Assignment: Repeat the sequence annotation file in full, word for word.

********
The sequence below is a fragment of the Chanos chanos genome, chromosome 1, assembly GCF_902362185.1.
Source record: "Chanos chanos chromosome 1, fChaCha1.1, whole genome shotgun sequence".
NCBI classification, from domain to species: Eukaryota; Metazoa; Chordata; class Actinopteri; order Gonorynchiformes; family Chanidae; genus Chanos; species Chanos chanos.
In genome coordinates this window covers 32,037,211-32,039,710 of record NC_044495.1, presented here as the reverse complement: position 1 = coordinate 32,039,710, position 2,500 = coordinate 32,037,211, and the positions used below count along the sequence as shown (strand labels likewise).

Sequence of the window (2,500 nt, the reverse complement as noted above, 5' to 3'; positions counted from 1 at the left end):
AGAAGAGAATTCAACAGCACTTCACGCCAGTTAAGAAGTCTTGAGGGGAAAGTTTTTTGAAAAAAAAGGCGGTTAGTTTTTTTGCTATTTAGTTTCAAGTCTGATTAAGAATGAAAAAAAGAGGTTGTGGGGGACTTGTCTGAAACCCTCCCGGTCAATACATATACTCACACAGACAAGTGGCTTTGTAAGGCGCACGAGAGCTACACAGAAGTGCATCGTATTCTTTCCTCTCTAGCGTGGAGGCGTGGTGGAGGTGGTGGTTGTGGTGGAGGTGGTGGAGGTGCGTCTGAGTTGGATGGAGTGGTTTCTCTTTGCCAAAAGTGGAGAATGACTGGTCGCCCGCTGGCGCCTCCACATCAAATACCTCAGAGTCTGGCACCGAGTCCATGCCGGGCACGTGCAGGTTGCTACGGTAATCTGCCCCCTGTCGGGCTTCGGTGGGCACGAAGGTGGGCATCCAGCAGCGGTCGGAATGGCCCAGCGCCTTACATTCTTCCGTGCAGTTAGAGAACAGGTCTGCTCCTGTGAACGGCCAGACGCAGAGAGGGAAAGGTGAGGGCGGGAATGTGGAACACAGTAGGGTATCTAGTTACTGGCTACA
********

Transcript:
The sequence below is a fragment of the Chanos chanos genome, chromosome 1, assembly GCF_902362185.1.
Source record: "Chanos chanos chromosome 1, fChaCha1.1, whole genome shotgun sequence".
NCBI classification, from domain to species: Eukaryota; Metazoa; Chordata; class Actinopteri; order Gonorynchiformes; family Chanidae; genus Chanos; species Chanos chanos.
In genome coordinates this window covers 32,037,211-32,039,710 of record NC_044495.1, presented here as the reverse complement: position 1 = coordinate 32,039,710, position 2,500 = coordinate 32,037,211, and the positions used below count along the sequence as shown (strand labels likewise).

Sequence of the window (2,500 nt, the reverse complement as noted above, 5' to 3'; positions counted from 1 at the left end):
AGAAGAGAATTCAACAGCACTTCACGCCAGTTAAGAAGTCTTGAGGGGAAAGTTTTTTGAAAAAAAAGGCGGTTAGTTTTTTTGCTATTTAGTTTCAAGTCTGATTAAGAATGAAAAAAAGAGGTTGTGGGGGACTTGTCTGAAACCCTCCCGGTCAATACATATACTCACACAGACAAGTGGCTTTGTAAGGCGCACGAGAGCTACACAGAAGTGCATCGTATTCTTTCCTCTCTAGCGTGGAGGCGTGGTGGAGGTGGTGGTTGTGGTGGAGGTGGTGGAGGTGCGTCTGAGTTGGATGGAGTGGTTTCTCTTTGCCAAAAGTGGAGAATGACTGGTCGCCCGCTGGCGCCTCCACATCAAATACCTCAGAGTCTGGCACCGAGTCCATGCCGGGCACGTGCAGGTTGCTACGGTAATCTGCCCCCTGTCGGGCTTCGGTGGGCACGAAGGTGGGCATCCAGCAGCGGTCGGAATGGCCCAGCGCCTTACATTCTTCCGTGCAGTTAGAGAACAGGTCTGCTCCTGTGAACGGCCAGACGCAGAGAGGGAAAGGTGAGGGCGGGAATGTGGAACACAGTAGGGTATCTAGTTACTGGCTACA